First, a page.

• Sometimes two inscriptions by the same person in two places can help reading and transcribing transcriptions.

Margaret Lambe’s Bible

Treasure Chest Thursday
Darling/McAllister/Lambe

By Don Taylor

My wife and I recently visited her mother. During the visit, our conversations revealed that there was an old Bible that my wife’s great-great-grandmother, Margaret Mary (Lambe) McAllister, was gifted with. The Bible was printed in M.DCCC.LXXIV (1876) and contains both the Old and New Testaments.

The bible is inscribed to:

Inscription gifting Bible to Margaret Lamb.
Inscription gifting Bible to Margaret Lamb.

Margaret Lamb,

With the best wishes of

The Rev. Wm Cassidi.

April 30th 1877

– – – – – – –

??Grindon??

I have some difficulty making out some of the words and have tried my best. I’m not confident of Mr. McCassidi’s first name nor of the word below the line.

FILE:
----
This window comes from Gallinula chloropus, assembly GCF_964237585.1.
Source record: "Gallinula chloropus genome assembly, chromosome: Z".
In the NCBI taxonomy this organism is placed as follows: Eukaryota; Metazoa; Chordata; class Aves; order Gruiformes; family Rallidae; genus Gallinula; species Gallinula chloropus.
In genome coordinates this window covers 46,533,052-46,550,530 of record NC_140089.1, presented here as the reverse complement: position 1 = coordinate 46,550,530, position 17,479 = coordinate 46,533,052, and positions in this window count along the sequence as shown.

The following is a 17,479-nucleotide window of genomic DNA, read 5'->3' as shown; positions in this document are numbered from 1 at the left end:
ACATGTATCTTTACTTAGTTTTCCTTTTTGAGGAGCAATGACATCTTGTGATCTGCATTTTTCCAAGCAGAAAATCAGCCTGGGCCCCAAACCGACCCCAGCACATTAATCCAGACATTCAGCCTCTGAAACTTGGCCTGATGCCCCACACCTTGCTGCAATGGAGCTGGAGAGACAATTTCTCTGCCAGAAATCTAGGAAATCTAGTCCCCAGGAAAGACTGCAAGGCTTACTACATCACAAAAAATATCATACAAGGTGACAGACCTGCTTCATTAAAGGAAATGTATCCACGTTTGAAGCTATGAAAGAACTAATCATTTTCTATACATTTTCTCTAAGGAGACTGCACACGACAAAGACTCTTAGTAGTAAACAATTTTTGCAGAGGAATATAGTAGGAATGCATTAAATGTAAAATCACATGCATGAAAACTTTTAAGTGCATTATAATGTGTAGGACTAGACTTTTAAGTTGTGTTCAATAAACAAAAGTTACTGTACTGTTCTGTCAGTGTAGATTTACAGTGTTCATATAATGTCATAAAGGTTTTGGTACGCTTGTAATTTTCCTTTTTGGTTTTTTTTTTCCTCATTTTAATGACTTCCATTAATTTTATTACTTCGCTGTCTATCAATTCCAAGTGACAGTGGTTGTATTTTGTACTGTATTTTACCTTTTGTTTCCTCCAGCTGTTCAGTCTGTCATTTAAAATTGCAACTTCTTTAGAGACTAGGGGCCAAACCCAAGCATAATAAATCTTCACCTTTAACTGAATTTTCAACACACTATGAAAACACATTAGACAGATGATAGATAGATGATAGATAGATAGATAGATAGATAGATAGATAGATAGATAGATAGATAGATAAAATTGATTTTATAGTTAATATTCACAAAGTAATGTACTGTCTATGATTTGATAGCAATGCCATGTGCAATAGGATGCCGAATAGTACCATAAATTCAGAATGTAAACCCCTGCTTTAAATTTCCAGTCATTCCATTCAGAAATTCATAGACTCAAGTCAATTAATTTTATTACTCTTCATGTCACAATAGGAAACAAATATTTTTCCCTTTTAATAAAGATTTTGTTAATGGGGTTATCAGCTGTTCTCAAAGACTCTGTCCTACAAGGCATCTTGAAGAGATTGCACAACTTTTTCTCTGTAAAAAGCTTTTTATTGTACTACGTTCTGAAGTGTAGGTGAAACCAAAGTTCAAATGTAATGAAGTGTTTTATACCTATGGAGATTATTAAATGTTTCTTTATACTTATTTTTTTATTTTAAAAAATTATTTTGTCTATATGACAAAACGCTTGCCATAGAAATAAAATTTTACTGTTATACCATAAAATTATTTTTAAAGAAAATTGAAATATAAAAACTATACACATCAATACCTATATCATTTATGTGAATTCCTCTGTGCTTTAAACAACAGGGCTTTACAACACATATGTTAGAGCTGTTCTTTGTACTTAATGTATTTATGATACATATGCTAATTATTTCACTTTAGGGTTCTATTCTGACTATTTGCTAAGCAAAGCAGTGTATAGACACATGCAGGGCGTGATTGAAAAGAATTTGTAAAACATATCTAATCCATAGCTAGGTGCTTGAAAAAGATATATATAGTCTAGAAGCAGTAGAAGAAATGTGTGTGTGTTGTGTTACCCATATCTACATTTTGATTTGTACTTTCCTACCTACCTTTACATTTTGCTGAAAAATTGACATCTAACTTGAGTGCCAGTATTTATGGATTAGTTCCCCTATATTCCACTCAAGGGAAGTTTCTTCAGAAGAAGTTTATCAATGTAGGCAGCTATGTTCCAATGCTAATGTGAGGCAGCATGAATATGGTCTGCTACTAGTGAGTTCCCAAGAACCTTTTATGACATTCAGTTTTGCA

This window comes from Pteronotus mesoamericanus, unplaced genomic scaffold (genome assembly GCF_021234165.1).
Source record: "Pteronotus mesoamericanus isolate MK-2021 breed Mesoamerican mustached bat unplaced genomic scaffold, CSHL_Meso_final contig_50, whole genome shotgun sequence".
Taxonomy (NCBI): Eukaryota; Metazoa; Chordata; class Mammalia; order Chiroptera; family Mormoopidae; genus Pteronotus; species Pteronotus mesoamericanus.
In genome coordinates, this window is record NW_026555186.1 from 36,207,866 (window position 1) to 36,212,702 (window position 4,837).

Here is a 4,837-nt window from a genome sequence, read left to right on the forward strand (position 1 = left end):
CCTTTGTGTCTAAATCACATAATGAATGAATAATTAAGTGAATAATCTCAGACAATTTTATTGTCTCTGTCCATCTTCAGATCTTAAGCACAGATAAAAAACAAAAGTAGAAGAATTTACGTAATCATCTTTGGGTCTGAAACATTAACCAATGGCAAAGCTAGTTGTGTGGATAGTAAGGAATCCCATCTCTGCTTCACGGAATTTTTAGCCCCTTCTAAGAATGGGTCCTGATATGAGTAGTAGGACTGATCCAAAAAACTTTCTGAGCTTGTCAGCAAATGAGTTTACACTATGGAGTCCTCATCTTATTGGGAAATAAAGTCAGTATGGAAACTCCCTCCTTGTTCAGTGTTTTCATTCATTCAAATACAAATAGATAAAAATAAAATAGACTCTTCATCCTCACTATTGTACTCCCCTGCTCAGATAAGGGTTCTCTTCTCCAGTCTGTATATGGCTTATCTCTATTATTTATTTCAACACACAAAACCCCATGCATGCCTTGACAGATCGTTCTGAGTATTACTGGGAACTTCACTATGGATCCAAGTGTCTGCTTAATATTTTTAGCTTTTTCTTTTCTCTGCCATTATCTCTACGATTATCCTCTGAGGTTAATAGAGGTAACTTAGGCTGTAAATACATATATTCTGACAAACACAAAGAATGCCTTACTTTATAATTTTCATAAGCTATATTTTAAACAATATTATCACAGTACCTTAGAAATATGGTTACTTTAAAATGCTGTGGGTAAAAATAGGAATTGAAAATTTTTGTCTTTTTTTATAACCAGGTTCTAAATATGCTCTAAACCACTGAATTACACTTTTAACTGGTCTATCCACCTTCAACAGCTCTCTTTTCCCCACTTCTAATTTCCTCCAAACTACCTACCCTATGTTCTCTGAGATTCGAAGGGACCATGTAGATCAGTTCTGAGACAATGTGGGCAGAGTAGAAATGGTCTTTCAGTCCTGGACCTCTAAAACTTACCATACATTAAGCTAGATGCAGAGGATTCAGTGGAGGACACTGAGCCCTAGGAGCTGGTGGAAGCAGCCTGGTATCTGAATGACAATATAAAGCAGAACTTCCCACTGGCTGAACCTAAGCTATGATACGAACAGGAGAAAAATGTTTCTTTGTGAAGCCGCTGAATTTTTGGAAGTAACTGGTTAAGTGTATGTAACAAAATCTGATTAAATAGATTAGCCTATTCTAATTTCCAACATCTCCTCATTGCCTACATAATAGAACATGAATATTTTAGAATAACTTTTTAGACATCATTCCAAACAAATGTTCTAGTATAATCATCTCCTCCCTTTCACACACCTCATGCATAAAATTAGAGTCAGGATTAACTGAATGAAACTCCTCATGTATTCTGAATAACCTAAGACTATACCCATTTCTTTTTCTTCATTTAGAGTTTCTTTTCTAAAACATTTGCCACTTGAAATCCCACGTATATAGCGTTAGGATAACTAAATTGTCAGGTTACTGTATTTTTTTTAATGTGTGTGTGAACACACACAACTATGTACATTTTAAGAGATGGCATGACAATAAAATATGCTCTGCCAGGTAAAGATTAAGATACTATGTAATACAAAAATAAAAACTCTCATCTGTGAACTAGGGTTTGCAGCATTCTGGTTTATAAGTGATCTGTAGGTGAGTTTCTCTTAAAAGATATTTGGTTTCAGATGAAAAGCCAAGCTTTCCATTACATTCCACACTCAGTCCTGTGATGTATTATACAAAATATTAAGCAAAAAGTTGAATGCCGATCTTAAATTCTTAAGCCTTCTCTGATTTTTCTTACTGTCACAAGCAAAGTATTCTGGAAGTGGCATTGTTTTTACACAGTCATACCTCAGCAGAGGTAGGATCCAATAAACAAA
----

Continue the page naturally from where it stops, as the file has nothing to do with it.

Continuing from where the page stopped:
Margaret Lamb was born on 28 April 1860, so, in 1877 she would have just turned 17 and was being let loose into the world. Margaret married Peter McAllister over a year later, on 22 August 1878, so it appears to have been a “coming out” type of gift.  I don’t know who Mr. McCassidi is but I would expect him to be a relative or a close family friend.

On a second inscription page, it shows the book went to

Inscription gifting Bible to Elizabeth Darling Kemon. (page cropped)

Elizabeth Darling Kemon
Born March 22, 1906
granddaughter of
Margaret Lamb

Elizabeth had no children, so she passed it on to her oldest niece, my mother-in-law. A third inscription records that transfer and provides name, birthdate, and relationship to Elizabeth Kemon.

Conclusion

Holy Bible Cover Page

Besides being a valuable family heirloom, old bibles often provide important genealogical information. Even though this small, pocket-sized bible didn’t have a set of center pages for family history details, the inscriptions provided important information. In this case, a clue to a possible relative or family friend and the birthdate for Elizabeth (Darling) Kemon and their relationships.